Discovering Bolivia..

Amboró National Park:

An Unspoiled Wilderness, by Jonathan Derksen

Part I

Dawn’s arrival over the wilderness is accompanied by the sounds of the

awakening jungle. High in the treetops, pairs of toucans greet the morning with

shrill whistles; in the canopy mara trees, howlers groan; on the forest floor,

peccaries and horned curassows search for breakfast. This is Amboró, a three

hour drive west of Santa Cruz that will take the adventurer into one of the

most pristine tropical habitats in the world.

Amboró National Park, covering an area of 630,000 hectares, lies within

three distinct ecosystems: the foothills of the Andes,, the northern Chaco and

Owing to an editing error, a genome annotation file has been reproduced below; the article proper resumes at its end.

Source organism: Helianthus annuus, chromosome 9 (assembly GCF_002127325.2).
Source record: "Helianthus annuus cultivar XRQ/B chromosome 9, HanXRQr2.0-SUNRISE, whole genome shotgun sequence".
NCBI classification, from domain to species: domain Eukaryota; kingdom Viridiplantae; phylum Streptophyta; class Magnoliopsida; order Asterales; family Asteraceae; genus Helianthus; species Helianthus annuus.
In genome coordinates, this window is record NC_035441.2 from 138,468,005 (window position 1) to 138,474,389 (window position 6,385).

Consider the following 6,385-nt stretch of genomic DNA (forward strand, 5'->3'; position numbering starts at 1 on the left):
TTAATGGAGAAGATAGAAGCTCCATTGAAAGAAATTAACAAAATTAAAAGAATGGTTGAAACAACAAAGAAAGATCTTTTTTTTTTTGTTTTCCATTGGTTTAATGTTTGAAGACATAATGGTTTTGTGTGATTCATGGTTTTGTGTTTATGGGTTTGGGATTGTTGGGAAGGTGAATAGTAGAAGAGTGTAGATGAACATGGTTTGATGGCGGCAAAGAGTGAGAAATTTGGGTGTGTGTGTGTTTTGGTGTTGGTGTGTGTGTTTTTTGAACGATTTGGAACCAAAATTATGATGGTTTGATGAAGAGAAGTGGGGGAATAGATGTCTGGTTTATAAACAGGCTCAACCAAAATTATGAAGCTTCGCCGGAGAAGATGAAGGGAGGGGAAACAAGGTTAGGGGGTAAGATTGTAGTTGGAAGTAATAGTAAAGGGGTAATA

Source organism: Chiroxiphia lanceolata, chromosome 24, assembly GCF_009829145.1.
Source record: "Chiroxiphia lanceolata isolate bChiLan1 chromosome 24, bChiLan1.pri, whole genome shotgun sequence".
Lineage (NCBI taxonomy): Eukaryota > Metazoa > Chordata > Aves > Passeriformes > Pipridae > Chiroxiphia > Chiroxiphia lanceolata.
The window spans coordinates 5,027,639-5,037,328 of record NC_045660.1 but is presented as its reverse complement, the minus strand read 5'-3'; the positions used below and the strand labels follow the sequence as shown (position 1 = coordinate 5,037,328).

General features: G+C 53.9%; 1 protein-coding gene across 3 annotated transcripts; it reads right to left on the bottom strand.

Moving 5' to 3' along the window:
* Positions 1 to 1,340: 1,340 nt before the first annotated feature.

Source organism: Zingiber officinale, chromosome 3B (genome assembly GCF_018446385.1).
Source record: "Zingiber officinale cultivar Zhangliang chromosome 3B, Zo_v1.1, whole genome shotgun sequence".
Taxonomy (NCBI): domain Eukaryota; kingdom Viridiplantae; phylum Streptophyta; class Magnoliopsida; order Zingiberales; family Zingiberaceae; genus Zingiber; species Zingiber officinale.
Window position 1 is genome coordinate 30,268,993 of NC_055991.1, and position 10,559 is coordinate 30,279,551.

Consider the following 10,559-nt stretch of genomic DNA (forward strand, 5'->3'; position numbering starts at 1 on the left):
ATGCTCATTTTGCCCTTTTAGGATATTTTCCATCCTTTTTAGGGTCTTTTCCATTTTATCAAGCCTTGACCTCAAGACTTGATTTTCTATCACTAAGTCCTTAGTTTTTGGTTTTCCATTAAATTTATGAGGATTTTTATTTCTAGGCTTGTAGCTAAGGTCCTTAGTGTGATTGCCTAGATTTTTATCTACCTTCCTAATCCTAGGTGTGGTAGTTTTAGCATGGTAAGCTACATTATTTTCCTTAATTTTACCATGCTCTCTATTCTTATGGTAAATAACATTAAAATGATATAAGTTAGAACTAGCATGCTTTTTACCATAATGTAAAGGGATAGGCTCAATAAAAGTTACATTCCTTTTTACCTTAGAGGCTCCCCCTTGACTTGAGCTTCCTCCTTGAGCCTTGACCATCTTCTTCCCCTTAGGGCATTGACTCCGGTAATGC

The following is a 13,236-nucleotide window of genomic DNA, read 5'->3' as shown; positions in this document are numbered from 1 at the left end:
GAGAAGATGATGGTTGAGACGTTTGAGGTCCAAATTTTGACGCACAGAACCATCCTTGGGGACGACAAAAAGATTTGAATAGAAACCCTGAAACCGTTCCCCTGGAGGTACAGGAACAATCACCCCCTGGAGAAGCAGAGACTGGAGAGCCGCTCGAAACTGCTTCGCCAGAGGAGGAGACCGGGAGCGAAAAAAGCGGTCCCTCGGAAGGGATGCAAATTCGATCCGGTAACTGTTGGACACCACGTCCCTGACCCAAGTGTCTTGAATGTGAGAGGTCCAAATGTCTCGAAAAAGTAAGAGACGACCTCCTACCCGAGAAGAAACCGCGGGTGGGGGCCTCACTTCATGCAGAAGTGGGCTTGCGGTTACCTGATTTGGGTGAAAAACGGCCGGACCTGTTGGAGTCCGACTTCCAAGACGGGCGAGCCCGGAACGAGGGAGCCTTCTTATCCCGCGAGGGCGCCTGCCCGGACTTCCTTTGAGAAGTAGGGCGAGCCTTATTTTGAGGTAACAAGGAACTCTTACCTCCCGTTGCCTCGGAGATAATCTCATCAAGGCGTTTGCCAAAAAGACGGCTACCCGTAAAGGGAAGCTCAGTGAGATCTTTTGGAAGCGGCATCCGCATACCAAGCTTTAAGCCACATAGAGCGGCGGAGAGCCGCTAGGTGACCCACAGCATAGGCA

the Amazon Basin. Due to this unique geographical location, the park boasts an

incredible variety of flora and fauna. There are many species valued for their

wood, such as the mara. Other plants include the giant fern, the chonta palm,

bamboo and a variety of bromelias and orchids.

The park also contains a divers animal population. Perhaps the most

impressive feature is the number of birds that inhabit the area, including

chestnut-fronted macaws, cuvier toucans and the rare horned curassows, quetzals,

and cock of the rocks. According to the park zoologist, the bird species count

has already passed 700 and is growing. Most mammals native to Amazonia are also

represented.

 

To be continued…

Published by Discovering Bolivia – The Travelers’ Magazine – numer 3

January – February 1997

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